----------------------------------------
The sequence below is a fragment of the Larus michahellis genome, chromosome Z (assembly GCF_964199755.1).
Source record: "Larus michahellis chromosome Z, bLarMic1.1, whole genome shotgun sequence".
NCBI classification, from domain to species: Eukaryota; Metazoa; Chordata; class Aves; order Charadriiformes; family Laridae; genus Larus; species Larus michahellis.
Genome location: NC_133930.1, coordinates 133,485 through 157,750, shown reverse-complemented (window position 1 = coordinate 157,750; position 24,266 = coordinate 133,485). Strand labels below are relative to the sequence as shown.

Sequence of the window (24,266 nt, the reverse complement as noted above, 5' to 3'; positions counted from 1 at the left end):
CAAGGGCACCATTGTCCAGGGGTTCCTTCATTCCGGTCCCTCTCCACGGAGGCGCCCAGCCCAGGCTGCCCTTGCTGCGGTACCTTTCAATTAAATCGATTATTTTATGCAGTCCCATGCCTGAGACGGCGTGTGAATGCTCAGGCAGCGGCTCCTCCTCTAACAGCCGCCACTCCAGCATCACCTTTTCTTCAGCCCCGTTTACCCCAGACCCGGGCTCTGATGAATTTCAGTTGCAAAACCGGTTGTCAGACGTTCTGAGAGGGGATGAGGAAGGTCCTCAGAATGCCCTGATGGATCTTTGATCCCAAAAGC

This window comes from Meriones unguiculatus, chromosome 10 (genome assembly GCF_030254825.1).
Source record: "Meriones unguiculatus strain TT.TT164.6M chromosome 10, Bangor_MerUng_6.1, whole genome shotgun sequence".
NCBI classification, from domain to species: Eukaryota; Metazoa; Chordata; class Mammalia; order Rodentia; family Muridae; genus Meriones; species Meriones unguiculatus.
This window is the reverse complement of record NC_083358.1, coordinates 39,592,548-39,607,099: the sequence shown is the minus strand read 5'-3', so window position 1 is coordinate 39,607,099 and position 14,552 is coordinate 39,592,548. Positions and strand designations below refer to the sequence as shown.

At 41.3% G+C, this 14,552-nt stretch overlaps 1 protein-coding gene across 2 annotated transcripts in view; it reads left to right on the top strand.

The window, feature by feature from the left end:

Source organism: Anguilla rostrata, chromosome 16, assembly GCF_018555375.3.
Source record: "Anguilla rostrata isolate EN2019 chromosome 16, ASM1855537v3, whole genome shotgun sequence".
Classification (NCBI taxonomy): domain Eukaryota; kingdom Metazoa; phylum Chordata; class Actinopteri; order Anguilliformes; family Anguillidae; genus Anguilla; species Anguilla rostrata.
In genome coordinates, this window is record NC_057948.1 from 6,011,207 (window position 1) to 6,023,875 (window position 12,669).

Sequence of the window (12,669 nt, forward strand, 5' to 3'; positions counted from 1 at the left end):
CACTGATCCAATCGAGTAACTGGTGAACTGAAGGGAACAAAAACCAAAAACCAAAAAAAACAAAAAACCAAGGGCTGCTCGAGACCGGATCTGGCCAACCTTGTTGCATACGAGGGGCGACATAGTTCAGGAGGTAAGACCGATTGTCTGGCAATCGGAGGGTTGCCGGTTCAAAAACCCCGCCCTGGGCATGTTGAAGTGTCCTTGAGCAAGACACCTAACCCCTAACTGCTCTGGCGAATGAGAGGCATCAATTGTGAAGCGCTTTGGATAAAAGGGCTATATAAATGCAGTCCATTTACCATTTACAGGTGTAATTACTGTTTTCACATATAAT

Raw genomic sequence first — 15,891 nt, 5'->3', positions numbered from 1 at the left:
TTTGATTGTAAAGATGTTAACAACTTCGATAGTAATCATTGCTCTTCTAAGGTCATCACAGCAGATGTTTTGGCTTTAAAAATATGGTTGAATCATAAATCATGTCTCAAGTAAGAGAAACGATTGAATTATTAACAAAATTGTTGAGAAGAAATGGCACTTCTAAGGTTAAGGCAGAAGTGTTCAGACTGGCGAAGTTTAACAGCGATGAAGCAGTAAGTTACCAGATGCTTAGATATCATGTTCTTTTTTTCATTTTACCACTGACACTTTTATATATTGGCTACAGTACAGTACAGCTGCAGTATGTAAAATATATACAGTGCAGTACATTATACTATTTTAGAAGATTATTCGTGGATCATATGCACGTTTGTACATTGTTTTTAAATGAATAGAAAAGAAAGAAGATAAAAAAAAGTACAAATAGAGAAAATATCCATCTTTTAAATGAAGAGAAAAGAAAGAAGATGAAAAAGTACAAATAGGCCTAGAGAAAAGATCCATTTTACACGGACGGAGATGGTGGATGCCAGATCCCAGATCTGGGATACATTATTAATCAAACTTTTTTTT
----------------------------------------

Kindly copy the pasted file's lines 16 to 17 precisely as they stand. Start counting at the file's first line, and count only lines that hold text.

In genome coordinates, this window is record NC_057948.1 from 6,011,207 (window position 1) to 6,023,875 (window position 12,669).

Sequence of the window (12,669 nt, forward strand, 5' to 3'; positions counted from 1 at the left end):